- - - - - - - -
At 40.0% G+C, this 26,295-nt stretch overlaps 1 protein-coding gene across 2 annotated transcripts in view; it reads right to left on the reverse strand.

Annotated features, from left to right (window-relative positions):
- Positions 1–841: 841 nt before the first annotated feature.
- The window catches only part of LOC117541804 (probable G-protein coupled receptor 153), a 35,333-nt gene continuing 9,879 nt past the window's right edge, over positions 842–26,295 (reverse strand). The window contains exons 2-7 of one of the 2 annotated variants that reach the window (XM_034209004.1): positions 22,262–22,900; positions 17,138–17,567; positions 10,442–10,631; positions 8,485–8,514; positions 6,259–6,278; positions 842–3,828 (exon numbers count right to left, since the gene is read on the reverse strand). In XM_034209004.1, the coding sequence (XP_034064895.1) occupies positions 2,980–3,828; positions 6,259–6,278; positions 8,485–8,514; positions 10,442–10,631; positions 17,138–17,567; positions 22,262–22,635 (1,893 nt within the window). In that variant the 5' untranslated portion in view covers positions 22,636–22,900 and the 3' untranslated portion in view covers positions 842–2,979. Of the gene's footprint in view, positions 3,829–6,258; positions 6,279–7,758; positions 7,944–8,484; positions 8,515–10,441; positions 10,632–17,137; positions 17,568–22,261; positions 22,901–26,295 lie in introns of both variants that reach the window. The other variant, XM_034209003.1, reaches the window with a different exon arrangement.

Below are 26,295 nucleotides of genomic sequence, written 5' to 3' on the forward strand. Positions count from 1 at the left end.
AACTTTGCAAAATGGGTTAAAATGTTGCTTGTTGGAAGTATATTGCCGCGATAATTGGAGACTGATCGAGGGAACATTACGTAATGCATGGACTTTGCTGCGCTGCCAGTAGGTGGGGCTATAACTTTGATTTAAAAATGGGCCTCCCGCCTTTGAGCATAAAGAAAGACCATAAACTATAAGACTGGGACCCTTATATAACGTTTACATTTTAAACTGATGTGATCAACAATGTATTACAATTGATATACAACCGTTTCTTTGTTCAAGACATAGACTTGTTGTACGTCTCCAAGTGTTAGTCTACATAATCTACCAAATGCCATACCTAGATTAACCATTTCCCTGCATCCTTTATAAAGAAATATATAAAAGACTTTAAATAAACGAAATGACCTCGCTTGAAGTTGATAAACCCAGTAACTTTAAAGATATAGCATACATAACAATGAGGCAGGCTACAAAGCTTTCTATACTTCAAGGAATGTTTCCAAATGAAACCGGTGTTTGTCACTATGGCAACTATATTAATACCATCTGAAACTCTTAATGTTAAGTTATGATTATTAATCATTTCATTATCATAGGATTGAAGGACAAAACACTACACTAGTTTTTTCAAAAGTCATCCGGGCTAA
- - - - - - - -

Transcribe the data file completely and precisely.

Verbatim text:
At 40.0% G+C, this 26,295-nt stretch overlaps 1 protein-coding gene across 2 annotated transcripts in view; it reads right to left on the reverse strand.

Annotated features, from left to right (window-relative positions):
- Positions 1–841: 841 nt before the first annotated feature.
- The window catches only part of LOC117541804 (probable G-protein coupled receptor 153), a 35,333-nt gene continuing 9,879 nt past the window's right edge, over positions 842–26,295 (reverse strand). The window contains exons 2-7 of one of the 2 annotated variants that reach the window (XM_034209004.1): positions 22,262–22,900; positions 17,138–17,567; positions 10,442–10,631; positions 8,485–8,514; positions 6,259–6,278; positions 842–3,828 (exon numbers count right to left, since the gene is read on the reverse strand). In XM_034209004.1, the coding sequence (XP_034064895.1) occupies positions 2,980–3,828; positions 6,259–6,278; positions 8,485–8,514; positions 10,442–10,631; positions 17,138–17,567; positions 22,262–22,635 (1,893 nt within the window). In that variant the 5' untranslated portion in view covers positions 22,636–22,900 and the 3' untranslated portion in view covers positions 842–2,979. Of the gene's footprint in view, positions 3,829–6,258; positions 6,279–7,758; positions 7,944–8,484; positions 8,515–10,441; positions 10,632–17,137; positions 17,568–22,261; positions 22,901–26,295 lie in introns of both variants that reach the window. The other variant, XM_034209003.1, reaches the window with a different exon arrangement.

Below are 26,295 nucleotides of genomic sequence, written 5' to 3' on the forward strand. Positions count from 1 at the left end.
AACTTTGCAAAATGGGTTAAAATGTTGCTTGTTGGAAGTATATTGCCGCGATAATTGGAGACTGATCGAGGGAACATTACGTAATGCATGGACTTTGCTGCGCTGCCAGTAGGTGGGGCTATAACTTTGATTTAAAAATGGGCCTCCCGCCTTTGAGCATAAAGAAAGACCATAAACTATAAGACTGGGACCCTTATATAACGTTTACATTTTAAACTGATGTGATCAACAATGTATTACAATTGATATACAACCGTTTCTTTGTTCAAGACATAGACTTGTTGTACGTCTCCAAGTGTTAGTCTACATAATCTACCAAATGCCATACCTAGATTAACCATTTCCCTGCATCCTTTATAAAGAAATATATAAAAGACTTTAAATAAACGAAATGACCTCGCTTGAAGTTGATAAACCCAGTAACTTTAAAGATATAGCATACATAACAATGAGGCAGGCTACAAAGCTTTCTATACTTCAAGGAATGTTTCCAAATGAAACCGGTGTTTGTCACTATGGCAACTATATTAATACCATCTGAAACTCTTAATGTTAAGTTATGATTATTAATCATTTCATTATCATAGGATTGAAGGACAAAACACTACACTAGTTTTTTCAAAAGTCATCCGGGCTAA